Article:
Background: Malaria in pregnancy (MiP) contributes significantly to infant mortality rates in Sub-Saharan Africa and has consequences on survivors, such as pre-term birth and low birth weight. However, its impact on long-term neurocognitive development in children remains unknown.
Methods: Our prospective cohort included pregnant women and their live-born singletons from the Malaria in Pregnancy Preventive Alternative Drugs clinical trial. MiP was assessed using microscopy and real-time quantitative polymerase chain-reactions (qPCR). Neurocognitive development in children was assessed using the Mullen Scales of Early Learning and the Kaufman Assessment Battery for Children 2 nd edition (KABC-II) at one and six years of age, respectively.
Results: Of 493 pregnant women, 196 (40%) were infected with malaria at least once; 121 (31%) with placental malaria diagnosed by qPCR. Multiple linear regression beta coefficients showed that impaired gross motor scores were associated with MiP at least once [-2.55 Confidence Interval (CI) (-5.15, 0.05)], placental malaria by qPCR [-4.95 CI (-7.65, -2.24)], and high parasite density at delivery [-1.92 CI (-3.86, 0.02)] after adjustment. Malaria and high parasite density at the 2 nd ANV were associated with lower KABC-II Non-Verbal Index scores at six years [-2.57 CI (-4.86, -0.28)] and [-1.91 CI (-3.51, -0.32)], respectively.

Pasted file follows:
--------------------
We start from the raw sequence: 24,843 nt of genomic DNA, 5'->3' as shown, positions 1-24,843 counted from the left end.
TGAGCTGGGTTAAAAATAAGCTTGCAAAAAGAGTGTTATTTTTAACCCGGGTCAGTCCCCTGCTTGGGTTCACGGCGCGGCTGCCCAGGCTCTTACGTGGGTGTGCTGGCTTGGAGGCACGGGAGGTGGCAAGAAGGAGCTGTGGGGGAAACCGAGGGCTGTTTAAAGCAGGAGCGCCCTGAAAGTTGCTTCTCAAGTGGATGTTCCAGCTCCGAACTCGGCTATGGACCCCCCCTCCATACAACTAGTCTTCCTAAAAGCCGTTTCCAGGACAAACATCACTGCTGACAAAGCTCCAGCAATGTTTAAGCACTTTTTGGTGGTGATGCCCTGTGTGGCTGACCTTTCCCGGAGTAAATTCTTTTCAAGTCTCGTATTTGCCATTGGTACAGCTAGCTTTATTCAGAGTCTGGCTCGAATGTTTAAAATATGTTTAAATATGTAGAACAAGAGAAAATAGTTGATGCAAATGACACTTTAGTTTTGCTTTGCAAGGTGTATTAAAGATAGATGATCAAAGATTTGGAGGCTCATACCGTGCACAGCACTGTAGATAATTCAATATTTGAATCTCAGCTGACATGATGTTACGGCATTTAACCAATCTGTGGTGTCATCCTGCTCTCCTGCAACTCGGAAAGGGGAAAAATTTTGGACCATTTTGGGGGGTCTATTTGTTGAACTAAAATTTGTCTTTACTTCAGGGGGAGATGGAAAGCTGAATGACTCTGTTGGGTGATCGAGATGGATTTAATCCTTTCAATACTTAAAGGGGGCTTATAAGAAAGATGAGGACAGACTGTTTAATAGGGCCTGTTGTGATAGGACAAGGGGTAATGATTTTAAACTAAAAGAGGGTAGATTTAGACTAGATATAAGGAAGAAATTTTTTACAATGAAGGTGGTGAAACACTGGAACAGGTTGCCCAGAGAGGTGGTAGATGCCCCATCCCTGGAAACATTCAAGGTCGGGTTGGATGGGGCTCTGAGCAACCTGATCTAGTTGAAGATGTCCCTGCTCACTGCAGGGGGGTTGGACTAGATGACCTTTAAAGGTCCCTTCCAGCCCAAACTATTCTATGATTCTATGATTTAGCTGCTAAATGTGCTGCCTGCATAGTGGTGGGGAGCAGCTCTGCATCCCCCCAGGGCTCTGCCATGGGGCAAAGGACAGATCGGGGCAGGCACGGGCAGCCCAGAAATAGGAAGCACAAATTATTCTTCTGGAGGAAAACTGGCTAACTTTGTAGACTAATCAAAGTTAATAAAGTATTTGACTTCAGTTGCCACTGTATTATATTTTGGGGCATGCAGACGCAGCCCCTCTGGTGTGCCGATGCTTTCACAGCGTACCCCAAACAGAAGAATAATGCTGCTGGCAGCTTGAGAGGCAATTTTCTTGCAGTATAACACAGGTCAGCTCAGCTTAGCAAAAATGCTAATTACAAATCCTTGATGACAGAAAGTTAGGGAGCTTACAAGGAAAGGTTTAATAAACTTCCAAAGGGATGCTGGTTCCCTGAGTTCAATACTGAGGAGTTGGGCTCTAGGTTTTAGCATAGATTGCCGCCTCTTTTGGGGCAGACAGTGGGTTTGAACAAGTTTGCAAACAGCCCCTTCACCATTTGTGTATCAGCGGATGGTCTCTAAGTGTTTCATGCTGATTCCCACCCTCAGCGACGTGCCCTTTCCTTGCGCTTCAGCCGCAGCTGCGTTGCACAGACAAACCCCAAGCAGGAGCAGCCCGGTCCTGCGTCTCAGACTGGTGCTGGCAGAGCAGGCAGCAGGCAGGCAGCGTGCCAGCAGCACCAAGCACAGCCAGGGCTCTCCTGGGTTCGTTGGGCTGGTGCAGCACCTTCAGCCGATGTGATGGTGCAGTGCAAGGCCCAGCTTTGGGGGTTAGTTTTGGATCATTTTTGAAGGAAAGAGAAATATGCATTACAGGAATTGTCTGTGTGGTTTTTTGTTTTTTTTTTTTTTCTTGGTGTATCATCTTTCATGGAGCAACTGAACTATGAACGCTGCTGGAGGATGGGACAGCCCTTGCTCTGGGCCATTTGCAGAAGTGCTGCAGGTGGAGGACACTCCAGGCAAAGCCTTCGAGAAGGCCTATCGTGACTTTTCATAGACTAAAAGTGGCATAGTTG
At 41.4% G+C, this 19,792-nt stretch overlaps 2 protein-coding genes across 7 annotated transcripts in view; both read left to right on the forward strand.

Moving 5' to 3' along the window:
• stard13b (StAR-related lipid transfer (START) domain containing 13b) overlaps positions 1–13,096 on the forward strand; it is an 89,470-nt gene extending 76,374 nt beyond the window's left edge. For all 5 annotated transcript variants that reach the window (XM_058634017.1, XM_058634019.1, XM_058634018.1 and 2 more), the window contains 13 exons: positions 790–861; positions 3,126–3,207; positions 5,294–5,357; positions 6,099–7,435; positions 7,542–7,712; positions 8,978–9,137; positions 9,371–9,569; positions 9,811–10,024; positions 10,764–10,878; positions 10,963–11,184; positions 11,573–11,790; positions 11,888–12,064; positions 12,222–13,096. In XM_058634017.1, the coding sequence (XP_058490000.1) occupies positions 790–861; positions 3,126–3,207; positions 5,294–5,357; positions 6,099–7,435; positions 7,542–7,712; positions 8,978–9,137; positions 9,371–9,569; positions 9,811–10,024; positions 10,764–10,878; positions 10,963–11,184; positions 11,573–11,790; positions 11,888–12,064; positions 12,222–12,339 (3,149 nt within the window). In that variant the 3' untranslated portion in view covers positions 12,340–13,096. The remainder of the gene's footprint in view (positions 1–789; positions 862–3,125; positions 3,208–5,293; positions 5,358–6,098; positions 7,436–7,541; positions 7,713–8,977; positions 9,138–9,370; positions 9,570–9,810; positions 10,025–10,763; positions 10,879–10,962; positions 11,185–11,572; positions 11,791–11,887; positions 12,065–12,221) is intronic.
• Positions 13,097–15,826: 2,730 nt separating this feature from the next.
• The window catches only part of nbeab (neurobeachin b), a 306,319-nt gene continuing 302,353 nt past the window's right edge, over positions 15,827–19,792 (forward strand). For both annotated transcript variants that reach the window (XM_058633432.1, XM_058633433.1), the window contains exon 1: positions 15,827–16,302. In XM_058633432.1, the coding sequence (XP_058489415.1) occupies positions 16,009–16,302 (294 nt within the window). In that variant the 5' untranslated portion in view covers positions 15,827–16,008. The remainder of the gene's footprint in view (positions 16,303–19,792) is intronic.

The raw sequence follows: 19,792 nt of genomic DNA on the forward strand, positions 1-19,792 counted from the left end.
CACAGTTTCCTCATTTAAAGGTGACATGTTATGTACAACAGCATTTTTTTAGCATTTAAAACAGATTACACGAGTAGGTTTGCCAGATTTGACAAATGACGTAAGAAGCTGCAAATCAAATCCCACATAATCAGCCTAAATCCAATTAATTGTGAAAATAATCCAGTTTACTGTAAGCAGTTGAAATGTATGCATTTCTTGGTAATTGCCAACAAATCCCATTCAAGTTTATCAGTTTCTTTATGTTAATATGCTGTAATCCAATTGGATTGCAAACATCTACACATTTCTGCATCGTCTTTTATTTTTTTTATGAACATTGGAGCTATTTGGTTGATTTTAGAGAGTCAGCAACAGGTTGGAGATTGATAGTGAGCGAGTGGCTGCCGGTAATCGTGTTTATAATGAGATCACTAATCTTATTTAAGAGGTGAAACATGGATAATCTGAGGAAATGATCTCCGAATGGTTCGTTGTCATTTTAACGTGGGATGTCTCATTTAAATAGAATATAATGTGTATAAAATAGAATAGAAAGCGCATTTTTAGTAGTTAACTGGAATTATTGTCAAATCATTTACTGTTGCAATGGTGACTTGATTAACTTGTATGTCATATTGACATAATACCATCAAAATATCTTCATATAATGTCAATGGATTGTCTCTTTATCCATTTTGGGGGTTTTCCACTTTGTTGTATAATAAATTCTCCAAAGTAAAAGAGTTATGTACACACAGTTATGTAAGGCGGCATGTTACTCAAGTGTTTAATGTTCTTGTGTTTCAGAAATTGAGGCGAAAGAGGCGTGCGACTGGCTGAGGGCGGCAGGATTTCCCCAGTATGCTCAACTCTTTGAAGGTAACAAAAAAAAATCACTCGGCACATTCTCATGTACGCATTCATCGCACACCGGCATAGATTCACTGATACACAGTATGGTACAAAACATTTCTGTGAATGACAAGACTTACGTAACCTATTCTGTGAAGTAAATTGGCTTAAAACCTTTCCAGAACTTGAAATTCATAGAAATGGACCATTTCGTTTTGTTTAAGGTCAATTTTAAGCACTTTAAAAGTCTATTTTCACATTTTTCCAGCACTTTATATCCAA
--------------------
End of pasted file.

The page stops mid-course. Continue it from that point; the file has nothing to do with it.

Conclusions: This prospective cohort study provides evidence that MiP, particularly late-term, could have important negative consequences on child development at one and six years of age. Mechanisms behind this association must be further investigated and diagnostic methods in low-income countries should be strengthened to provide adequate treatment.